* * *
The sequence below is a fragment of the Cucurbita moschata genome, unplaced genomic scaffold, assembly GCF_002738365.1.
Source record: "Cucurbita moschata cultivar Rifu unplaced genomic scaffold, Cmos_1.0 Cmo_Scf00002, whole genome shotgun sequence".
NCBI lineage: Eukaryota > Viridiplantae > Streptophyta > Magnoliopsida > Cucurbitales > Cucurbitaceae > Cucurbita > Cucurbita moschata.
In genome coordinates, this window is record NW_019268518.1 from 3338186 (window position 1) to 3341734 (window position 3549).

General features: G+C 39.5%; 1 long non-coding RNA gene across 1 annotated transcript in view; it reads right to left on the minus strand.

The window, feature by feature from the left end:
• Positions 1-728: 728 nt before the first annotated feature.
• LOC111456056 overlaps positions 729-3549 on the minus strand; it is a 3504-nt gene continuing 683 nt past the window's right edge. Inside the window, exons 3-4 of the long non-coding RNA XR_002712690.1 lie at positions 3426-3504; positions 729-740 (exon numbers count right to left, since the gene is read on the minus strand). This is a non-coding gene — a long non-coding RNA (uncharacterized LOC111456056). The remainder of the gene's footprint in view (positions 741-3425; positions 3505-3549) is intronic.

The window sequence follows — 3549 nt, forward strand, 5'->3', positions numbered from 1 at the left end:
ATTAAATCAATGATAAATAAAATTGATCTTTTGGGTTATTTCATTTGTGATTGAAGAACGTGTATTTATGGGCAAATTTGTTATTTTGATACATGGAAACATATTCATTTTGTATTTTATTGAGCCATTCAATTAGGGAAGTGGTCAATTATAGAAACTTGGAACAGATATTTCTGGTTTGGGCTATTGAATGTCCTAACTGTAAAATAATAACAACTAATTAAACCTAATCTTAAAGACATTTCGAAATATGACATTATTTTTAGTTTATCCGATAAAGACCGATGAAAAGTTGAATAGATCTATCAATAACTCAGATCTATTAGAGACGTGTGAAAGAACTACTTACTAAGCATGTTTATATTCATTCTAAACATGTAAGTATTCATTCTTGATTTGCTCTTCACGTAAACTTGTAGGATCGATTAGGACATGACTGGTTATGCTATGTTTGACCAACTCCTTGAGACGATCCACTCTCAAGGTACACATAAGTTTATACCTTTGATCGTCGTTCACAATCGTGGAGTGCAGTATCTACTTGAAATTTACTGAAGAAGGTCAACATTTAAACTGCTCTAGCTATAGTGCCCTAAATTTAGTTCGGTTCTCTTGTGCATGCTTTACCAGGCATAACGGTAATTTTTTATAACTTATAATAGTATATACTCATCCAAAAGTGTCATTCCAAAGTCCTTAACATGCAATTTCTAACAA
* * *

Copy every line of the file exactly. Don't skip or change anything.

The sequence below is a fragment of the Cucurbita moschata genome, unplaced genomic scaffold, assembly GCF_002738365.1.
Source record: "Cucurbita moschata cultivar Rifu unplaced genomic scaffold, Cmos_1.0 Cmo_Scf00002, whole genome shotgun sequence".
NCBI lineage: Eukaryota > Viridiplantae > Streptophyta > Magnoliopsida > Cucurbitales > Cucurbitaceae > Cucurbita > Cucurbita moschata.
In genome coordinates, this window is record NW_019268518.1 from 3338186 (window position 1) to 3341734 (window position 3549).

General features: G+C 39.5%; 1 long non-coding RNA gene across 1 annotated transcript in view; it reads right to left on the minus strand.

The window, feature by feature from the left end:
• Positions 1-728: 728 nt before the first annotated feature.
• LOC111456056 overlaps positions 729-3549 on the minus strand; it is a 3504-nt gene continuing 683 nt past the window's right edge. Inside the window, exons 3-4 of the long non-coding RNA XR_002712690.1 lie at positions 3426-3504; positions 729-740 (exon numbers count right to left, since the gene is read on the minus strand). This is a non-coding gene — a long non-coding RNA (uncharacterized LOC111456056). The remainder of the gene's footprint in view (positions 741-3425; positions 3505-3549) is intronic.

The window sequence follows — 3549 nt, forward strand, 5'->3', positions numbered from 1 at the left end:
ATTAAATCAATGATAAATAAAATTGATCTTTTGGGTTATTTCATTTGTGATTGAAGAACGTGTATTTATGGGCAAATTTGTTATTTTGATACATGGAAACATATTCATTTTGTATTTTATTGAGCCATTCAATTAGGGAAGTGGTCAATTATAGAAACTTGGAACAGATATTTCTGGTTTGGGCTATTGAATGTCCTAACTGTAAAATAATAACAACTAATTAAACCTAATCTTAAAGACATTTCGAAATATGACATTATTTTTAGTTTATCCGATAAAGACCGATGAAAAGTTGAATAGATCTATCAATAACTCAGATCTATTAGAGACGTGTGAAAGAACTACTTACTAAGCATGTTTATATTCATTCTAAACATGTAAGTATTCATTCTTGATTTGCTCTTCACGTAAACTTGTAGGATCGATTAGGACATGACTGGTTATGCTATGTTTGACCAACTCCTTGAGACGATCCACTCTCAAGGTACACATAAGTTTATACCTTTGATCGTCGTTCACAATCGTGGAGTGCAGTATCTACTTGAAATTTACTGAAGAAGGTCAACATTTAAACTGCTCTAGCTATAGTGCCCTAAATTTAGTTCGGTTCTCTTGTGCATGCTTTACCAGGCATAACGGTAATTTTTTATAACTTATAATAGTATATACTCATCCAAAAGTGTCATTCCAAAGTCCTTAACATGCAATTTCTAACAA